Any early flight to Edinburgh is rewarded at Knockhill, while the Silverstone Classic offered on-track action and even excitement in the trade stands
To Knockhill, 800 feet above the Firth of Forth, for the inaugural Classic Speedfair, themed on 50 years of the Scottish Motor Racing Club. I wasn’t sure what to expect, but the super little circuit — scratched into hills above Dunfermline by Tom Kinnaird in the mid-1970s — is run by enthusiasts, so I’d long resolved to make the effort.
My 04.15 start was rewarded. Within two hours of take-off from Gatwick I was at the track’s gate, in a line of burbling classic cars. These days, when most queues at circuits are for adjacent Sunday markets, that was most encouraging. I’d followed a couple of pinging two-stroke Saabs in, and members of many car clubs were already filling the green bank behind the hairpin.
Local publicity was strong. A parade through Edinburgh’s Princes Street on the Friday included Tyrrell 001, Larry Kinch’s ex-Jim Clark F2 Lotus 32 with its one-litre SCA engine and a raft of Ecurie Ecosse cars, some atop the iconic transporter.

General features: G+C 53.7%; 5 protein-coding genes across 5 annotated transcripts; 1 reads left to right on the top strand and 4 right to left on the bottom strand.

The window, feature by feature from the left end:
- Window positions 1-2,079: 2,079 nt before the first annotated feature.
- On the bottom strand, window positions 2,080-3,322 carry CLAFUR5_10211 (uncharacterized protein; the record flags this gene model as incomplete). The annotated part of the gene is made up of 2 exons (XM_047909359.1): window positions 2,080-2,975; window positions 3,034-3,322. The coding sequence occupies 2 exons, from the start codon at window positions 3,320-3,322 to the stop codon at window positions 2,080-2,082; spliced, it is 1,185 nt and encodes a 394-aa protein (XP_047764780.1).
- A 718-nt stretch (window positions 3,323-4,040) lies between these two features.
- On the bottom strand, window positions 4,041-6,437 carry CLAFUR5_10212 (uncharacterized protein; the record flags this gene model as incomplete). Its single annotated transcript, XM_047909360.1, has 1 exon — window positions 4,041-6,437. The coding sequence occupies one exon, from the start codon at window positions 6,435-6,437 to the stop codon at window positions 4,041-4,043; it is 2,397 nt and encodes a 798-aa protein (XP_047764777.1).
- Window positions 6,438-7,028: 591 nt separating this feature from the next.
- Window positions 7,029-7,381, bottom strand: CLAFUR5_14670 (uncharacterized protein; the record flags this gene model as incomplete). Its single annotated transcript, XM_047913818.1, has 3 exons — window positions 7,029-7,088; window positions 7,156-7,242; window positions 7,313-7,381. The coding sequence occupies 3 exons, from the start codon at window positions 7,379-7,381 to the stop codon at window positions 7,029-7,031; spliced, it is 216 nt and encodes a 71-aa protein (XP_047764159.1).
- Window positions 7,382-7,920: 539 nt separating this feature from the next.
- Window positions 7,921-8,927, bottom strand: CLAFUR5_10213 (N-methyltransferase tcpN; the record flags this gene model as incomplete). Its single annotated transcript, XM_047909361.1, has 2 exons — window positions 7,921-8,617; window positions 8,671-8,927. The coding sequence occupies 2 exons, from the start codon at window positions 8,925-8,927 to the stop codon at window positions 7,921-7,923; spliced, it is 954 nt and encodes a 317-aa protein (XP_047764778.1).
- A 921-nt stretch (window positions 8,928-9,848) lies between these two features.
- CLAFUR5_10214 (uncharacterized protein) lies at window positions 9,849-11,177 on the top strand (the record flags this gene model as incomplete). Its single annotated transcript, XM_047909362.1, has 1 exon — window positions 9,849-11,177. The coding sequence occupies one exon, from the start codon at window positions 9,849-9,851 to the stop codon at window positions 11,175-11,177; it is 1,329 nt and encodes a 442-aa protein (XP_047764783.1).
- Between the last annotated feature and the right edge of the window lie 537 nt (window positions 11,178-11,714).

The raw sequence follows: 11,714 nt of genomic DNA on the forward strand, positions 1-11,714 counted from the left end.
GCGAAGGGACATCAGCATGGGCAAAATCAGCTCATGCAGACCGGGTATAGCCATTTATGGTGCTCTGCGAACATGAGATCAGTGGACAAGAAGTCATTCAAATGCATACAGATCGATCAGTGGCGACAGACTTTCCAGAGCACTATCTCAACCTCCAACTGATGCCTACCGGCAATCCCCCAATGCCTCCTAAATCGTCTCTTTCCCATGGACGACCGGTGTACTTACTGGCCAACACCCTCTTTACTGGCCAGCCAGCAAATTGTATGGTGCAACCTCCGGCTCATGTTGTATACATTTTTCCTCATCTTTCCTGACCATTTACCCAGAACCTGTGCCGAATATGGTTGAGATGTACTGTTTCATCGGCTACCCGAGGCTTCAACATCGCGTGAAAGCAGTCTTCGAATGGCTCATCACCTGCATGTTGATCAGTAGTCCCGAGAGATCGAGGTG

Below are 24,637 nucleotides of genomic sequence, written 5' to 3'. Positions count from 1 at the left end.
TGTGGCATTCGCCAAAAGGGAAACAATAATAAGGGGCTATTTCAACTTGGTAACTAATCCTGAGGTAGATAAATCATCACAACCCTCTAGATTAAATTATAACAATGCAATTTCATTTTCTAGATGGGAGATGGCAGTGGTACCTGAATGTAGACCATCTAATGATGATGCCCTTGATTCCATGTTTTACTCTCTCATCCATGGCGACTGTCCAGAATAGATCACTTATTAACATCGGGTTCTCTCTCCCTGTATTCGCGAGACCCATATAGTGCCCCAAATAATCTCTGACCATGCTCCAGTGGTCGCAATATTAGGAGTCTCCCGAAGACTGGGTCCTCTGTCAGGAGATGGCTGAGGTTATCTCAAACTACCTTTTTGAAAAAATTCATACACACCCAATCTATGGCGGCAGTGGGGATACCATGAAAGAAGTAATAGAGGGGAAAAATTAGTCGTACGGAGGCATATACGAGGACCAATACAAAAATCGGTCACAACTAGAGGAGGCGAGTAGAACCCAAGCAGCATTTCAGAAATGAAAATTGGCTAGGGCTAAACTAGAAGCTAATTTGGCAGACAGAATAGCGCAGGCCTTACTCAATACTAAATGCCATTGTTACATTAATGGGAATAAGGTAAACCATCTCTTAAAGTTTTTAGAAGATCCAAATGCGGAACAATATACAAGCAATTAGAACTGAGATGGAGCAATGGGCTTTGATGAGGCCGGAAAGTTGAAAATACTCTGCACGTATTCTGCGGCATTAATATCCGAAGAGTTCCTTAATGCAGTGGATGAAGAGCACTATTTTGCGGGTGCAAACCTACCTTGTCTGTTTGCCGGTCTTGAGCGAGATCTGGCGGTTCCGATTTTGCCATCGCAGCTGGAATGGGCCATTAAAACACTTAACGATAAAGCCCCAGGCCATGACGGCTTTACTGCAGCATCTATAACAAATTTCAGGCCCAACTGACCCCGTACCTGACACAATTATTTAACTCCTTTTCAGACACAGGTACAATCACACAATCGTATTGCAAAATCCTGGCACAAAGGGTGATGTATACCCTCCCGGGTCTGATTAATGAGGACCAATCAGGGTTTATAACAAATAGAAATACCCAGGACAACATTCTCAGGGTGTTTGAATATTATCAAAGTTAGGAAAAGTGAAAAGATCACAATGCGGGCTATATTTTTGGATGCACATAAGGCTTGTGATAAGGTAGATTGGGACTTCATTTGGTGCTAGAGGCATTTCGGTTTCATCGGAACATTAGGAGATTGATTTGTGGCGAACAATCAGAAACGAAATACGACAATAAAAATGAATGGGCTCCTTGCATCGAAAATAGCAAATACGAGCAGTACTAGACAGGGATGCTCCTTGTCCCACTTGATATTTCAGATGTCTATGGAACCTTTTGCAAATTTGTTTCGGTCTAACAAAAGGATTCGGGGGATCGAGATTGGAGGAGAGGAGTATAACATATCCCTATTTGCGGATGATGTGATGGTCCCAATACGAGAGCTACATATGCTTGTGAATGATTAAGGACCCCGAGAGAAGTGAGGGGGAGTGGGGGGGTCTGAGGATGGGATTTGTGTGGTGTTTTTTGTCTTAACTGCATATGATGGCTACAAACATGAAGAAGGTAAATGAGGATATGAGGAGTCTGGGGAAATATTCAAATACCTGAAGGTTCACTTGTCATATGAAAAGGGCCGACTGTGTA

Demonstrations of cars and motorcycles, a rally stage and a parade of Scottish champions including Sir Jackie Stewart ensured non-stop action and a real buzz in the paddock. Ten thousand spectators turned out.
Apart from the BRDC Historic Sportscar championship round and the first Tin-Top enduro for saloons of the ’60s, the racing was distinctly clubbie, with a smattering of famous cars.
For me, the sight of Michael Schryver duffing-up FF1600s in his ex-Clark Lotus 18 and Sandy Watson’s Chevron B19 lapping Renault 8 Gordinis added to the event’s charm. Indeed, the latter was a flashback to South Africa’s Springbok Series. Backdrop notwithstanding, it could have been the 1971 Kyalami Nine Hours…
Next year, the Classic Speedfair will be promoted to the wider historic community, which will surely pitch up in droves now that reports of a weekend’s sport “like it used to be” have spread like wildfire. Count me in!
The Silverstone Classic was more formal, but no less enjoyable. The event is on the up once more. It’s a credible successor to the BRDC’s Historic Festivals of 1990-2003.
Banning transporters from behind the pits gave greater car access to fans, but the atmosphere in the outer paddocks, particularly the rapport between enthusiasts and teams, was outstanding.
With a big Aston Martin feature, dozens of marque clubs exhibiting, air displays and motorcycle races for the first time, there was no shortage of interest. Meanwhile, out in the trade stands, somewhat divorced from the punters on the runway from Copse towards Becketts, there were prizes to be had.
A prominent marque historian identified a 1100cc Coventry-Climax engine for sale as one that powered Dick Steed’s Mk9 sportscar in the 1950s. The very machine, which Malcolm Ricketts owns and races, was sitting just 50 yards away. Suitably primed, Malcolm rushed up brandishing his cheque book; thus car and engine are reunited…